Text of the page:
ANCHORAGE, Alaska (Legal Newsline) - Alaska Attorney General Dan Sullivan has announced a lawsuit against the contractor responsible for the design and construction of Fairweather and Chenega's fast ferries.
"We're protecting the fiscal integrity of the state," Sullivan said. "We received a faulty product, and we intend to see that the citizens and taxpayers of Alaska are appropriately compensated."
The lawsuit, filed on behalf of the Alaska Marine Highway System, names Robert E. Derecktor Inc., the contractor responsible for the ferries' design and construction. Also named are MTU Friedrichshafen GmbH and MTU Detroit Diesel Inc., the companies responsible for the propulsion systems in the vessels.
The engines provided by MTU Friedrichshafen GmbH, a German manufacturer, and MTU Detroit Diesel Inc., its subsidiary, have caused numerous, continuing problems, including engine blocks that degrade, cracked cylinder liners, damaged reduction gear units, excessive propulsion system variation and prematurely spent components.
"Since we accepted delivery of the vessels in 2004 and 2005, the propulsion systems have been subject to recurrent problems," Jim Beedle, the deputy commissioner of marine operations with the Department of Transportation and Public Facilities, said. "Given the ongoing problems and an approaching deadline for filing suit, the state has been compelled to take this unresolved issue to court. However, we have not ruled out further negotiations, if we can get a favorable result for Alaska."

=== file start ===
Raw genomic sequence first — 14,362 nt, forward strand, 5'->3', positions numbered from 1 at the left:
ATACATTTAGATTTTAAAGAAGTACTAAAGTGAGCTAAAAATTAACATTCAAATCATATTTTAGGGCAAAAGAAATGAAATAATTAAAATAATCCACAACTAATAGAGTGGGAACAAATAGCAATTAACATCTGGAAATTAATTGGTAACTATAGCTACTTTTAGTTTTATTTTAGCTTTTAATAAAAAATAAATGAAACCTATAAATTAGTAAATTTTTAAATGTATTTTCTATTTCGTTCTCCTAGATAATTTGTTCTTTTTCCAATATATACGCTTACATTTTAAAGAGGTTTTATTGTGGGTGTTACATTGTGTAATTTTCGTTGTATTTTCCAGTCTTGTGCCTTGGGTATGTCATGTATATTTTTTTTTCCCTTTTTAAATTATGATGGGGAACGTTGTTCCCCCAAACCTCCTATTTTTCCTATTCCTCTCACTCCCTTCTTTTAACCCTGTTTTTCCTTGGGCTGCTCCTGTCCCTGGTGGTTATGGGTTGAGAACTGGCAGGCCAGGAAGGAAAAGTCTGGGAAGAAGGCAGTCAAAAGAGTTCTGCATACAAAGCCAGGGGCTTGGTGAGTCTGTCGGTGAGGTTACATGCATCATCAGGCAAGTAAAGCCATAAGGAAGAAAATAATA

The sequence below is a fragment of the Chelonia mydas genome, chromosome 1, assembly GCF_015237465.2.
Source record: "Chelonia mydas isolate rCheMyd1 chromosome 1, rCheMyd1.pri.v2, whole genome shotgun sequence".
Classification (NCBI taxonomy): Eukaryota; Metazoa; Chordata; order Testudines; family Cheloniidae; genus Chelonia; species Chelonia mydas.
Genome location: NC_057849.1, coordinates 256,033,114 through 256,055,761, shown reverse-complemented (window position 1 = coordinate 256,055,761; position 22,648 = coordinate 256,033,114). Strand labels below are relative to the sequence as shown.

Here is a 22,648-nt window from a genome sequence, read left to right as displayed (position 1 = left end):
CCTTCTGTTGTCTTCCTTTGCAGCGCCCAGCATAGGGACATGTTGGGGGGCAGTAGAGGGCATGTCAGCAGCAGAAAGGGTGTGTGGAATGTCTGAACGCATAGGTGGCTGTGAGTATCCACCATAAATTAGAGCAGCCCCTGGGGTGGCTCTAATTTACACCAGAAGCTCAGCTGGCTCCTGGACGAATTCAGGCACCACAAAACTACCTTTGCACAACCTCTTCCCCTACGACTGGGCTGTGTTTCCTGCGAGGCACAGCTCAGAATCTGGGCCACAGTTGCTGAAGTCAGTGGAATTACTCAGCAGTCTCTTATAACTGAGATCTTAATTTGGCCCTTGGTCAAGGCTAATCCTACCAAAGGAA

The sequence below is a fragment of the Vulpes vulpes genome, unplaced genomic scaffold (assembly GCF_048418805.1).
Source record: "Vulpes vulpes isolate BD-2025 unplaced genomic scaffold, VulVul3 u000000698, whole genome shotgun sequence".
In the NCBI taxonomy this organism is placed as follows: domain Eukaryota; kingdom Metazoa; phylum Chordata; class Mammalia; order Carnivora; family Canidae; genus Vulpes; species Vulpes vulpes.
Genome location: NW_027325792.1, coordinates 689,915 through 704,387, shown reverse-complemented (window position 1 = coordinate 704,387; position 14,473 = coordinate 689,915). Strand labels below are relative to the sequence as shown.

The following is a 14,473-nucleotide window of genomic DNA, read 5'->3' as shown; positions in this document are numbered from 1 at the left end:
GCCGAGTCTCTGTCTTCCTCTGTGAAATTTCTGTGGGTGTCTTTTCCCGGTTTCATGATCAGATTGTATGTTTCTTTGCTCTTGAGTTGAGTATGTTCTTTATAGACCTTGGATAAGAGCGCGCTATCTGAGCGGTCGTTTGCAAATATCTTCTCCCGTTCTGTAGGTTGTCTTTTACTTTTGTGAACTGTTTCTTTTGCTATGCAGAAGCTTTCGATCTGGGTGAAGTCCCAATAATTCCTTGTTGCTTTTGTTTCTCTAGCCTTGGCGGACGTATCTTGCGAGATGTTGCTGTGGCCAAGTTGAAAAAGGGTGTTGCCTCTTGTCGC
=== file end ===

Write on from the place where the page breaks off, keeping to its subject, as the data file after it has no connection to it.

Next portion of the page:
One of the vessels, the Fairweather, suffered hairline cracks of all four of its diesel engines' steel sleeves in 2006, a typical problem of the vessels. The cracks led to a massive overhaul of the propulsion system, performed at the Ketchikan Ship and Drydock, which also fixed problems with bull gears, shafts and bearings. The work led to the initial in-service date for the Fairweather being pushed back by several months.
The state accepted delivery of the fast ferries, which are aluminum-hulled catamaran-style ferries capable of carrying up to 30 vehicles and 250 passengers while traveling at up to 40 miles per hour, in 2004 and 2005. The ships have been plagued with problems ever since, incurring several hundred thousand dollars of repair costs as they struggle to cope with heavy seas.
MTU Friedrichshafen GmbH no longer produces the model of engine installed in the Alaskan fast ferries. The state's suit says that the company has failed to maintain a necessary supply of replacement parts, which is required by contract.